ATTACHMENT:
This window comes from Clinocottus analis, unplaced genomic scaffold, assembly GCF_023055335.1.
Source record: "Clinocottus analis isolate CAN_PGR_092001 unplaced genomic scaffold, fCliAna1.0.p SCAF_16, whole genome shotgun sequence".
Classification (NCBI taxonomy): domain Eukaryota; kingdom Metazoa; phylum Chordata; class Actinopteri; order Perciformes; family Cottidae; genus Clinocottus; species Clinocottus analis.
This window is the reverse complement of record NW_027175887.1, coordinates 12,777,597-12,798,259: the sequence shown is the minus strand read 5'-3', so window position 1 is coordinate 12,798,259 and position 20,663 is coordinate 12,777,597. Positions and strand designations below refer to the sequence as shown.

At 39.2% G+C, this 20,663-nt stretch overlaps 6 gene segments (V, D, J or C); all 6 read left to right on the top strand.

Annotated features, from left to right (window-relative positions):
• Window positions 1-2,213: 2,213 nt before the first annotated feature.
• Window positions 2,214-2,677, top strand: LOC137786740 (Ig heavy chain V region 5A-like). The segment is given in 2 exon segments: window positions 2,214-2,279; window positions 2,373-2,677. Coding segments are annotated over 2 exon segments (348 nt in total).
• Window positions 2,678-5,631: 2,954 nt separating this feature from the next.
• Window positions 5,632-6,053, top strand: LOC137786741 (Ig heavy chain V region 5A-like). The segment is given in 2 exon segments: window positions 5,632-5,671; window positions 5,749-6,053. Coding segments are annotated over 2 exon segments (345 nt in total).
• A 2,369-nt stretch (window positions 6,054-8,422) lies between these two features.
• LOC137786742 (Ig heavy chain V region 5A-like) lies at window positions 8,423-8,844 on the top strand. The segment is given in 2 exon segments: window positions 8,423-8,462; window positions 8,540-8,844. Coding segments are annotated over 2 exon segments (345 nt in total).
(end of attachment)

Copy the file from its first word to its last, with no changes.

This window comes from Clinocottus analis, unplaced genomic scaffold, assembly GCF_023055335.1.
Source record: "Clinocottus analis isolate CAN_PGR_092001 unplaced genomic scaffold, fCliAna1.0.p SCAF_16, whole genome shotgun sequence".
Classification (NCBI taxonomy): domain Eukaryota; kingdom Metazoa; phylum Chordata; class Actinopteri; order Perciformes; family Cottidae; genus Clinocottus; species Clinocottus analis.
This window is the reverse complement of record NW_027175887.1, coordinates 12,777,597-12,798,259: the sequence shown is the minus strand read 5'-3', so window position 1 is coordinate 12,798,259 and position 20,663 is coordinate 12,777,597. Positions and strand designations below refer to the sequence as shown.

At 39.2% G+C, this 20,663-nt stretch overlaps 6 gene segments (V, D, J or C); all 6 read left to right on the top strand.

Annotated features, from left to right (window-relative positions):
• Window positions 1-2,213: 2,213 nt before the first annotated feature.
• Window positions 2,214-2,677, top strand: LOC137786740 (Ig heavy chain V region 5A-like). The segment is given in 2 exon segments: window positions 2,214-2,279; window positions 2,373-2,677. Coding segments are annotated over 2 exon segments (348 nt in total).
• Window positions 2,678-5,631: 2,954 nt separating this feature from the next.
• Window positions 5,632-6,053, top strand: LOC137786741 (Ig heavy chain V region 5A-like). The segment is given in 2 exon segments: window positions 5,632-5,671; window positions 5,749-6,053. Coding segments are annotated over 2 exon segments (345 nt in total).
• A 2,369-nt stretch (window positions 6,054-8,422) lies between these two features.
• LOC137786742 (Ig heavy chain V region 5A-like) lies at window positions 8,423-8,844 on the top strand. The segment is given in 2 exon segments: window positions 8,423-8,462; window positions 8,540-8,844. Coding segments are annotated over 2 exon segments (345 nt in total).